While the open office was devised as a way to make workplaces more social, creative, and collaborative, many professionals have already soured on the trend, which caught on relatively recently in the US. The promised increases in productivity, happiness, and collaboration haven’t shown up; in fact, some studies have found the opposite. Now opponents of the open office can add another arrow to their quiver of research disproving the theory. At the Conversation, business professor Rachel Morrison shares the findings of her and her colleagues’ research, which showed that employees who don’t have their own space tend to suffer for it:
Our research found that there were increases in “employee social liabilities” in shared working spaces: distractions, uncooperativeness, distrust, and negative relationships. More surprisingly, both coworker friendships and perceptions of supervisor support actually worsened. Although prior researchers have claimed shared work spaces can improve social support, communication, and cooperation, our results indicated that coworker friendships are of the lowest quality in hot-desking and open-plan arrangements when compared to those with their own offices or who share offices with just one or two others. It is possible that these shared offices may increase employees’ use of coping strategies such as withdrawal and create a less friendly environment in a team.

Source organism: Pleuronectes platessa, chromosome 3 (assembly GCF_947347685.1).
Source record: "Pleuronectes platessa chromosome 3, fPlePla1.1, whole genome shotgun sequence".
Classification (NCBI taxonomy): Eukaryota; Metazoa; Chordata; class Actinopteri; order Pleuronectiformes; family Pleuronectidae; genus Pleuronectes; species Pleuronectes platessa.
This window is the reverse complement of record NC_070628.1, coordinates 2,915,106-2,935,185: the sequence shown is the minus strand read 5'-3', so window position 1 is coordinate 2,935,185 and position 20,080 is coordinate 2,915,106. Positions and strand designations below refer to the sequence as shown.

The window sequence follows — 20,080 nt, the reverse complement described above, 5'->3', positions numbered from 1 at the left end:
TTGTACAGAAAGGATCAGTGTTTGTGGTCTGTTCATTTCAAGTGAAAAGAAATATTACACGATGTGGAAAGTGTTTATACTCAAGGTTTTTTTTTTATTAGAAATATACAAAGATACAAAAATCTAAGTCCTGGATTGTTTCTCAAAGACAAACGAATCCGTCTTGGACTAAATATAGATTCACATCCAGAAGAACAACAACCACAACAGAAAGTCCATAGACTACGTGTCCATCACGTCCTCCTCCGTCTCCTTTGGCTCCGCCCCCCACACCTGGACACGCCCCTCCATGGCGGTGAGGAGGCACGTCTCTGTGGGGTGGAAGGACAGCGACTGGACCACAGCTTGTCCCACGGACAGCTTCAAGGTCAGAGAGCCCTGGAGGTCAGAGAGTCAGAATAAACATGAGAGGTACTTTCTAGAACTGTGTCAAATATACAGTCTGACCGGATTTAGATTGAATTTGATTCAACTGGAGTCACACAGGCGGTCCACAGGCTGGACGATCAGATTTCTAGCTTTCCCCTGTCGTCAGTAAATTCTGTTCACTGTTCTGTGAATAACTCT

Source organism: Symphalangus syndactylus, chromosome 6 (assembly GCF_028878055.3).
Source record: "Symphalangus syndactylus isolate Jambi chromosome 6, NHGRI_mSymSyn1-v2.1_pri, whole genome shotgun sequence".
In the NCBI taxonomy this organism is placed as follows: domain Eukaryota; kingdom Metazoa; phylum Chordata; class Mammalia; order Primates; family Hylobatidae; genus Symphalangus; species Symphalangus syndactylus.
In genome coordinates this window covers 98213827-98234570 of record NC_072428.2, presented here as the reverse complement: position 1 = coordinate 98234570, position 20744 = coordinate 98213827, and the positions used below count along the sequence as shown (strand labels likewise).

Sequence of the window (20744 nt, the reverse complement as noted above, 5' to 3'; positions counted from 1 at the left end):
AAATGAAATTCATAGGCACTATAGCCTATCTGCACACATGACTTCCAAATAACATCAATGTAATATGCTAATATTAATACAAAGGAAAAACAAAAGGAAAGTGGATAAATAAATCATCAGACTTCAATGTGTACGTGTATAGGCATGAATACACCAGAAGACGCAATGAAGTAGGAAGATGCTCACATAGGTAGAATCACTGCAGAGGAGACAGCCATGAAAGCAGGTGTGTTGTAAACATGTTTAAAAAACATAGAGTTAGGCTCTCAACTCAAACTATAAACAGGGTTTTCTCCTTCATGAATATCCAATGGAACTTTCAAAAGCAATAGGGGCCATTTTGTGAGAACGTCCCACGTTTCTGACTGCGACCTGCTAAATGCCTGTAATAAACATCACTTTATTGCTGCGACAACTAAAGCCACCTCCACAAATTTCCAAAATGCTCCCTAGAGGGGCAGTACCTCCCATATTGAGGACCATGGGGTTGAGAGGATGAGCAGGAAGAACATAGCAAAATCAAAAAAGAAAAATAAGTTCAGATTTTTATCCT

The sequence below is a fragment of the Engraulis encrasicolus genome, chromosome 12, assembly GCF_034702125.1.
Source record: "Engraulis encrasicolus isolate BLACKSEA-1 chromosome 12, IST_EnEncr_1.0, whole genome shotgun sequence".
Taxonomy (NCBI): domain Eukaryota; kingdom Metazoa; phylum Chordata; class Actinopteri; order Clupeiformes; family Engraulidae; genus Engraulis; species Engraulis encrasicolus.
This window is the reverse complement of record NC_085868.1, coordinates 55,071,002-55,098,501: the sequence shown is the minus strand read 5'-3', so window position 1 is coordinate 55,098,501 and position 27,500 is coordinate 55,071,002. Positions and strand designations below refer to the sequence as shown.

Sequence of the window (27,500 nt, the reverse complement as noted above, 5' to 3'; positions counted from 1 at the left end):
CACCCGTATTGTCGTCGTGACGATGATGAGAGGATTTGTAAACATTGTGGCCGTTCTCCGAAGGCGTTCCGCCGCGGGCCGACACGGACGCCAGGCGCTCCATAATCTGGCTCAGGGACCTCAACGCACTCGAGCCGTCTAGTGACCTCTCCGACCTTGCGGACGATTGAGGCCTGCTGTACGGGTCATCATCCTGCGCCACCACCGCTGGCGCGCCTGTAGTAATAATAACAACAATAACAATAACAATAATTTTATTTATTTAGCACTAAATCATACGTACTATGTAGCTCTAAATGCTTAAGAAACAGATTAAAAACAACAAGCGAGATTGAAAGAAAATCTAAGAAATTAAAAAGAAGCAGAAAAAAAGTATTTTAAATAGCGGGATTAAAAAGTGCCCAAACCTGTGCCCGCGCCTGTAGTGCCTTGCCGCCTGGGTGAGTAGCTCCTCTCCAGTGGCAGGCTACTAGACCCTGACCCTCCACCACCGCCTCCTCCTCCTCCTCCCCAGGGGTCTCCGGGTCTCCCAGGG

As part of our research, we surveyed 1,000 working Australians. We asked them whether they shared their office space with others, what sort of coworker friendships and supervisor support they had, and any negative relationships they had (such as lack of cooperation or distrust).
We found that shared environments did not improve coworker friendships and, in addition, they were associated with perceptions of less supportive supervision. The finding may be because employees who receive either too much monitoring or only informal supervision perceive their supervision to be of lower quality than those who have dedicated supervision meetings. It could also be that as employees become more irritated, suspicious, and withdrawn in a shared workplace, their relationships with their supervisors and colleagues deteriorate.
The best situations for the workers Morrison studied were having their own office, sharing an office with one or two colleagues, or working from home. Other recent investigations into the relationship between workspace, productivity, and engagement has suggested that autonomy and control over the work environment are the features that really enhance employees’ performance and creativity. As for Morrison’s third option, many employees would prefer to work from home rather than go into an office, and there’s some evidence that working from home can actually enhance, not diminish, performance.
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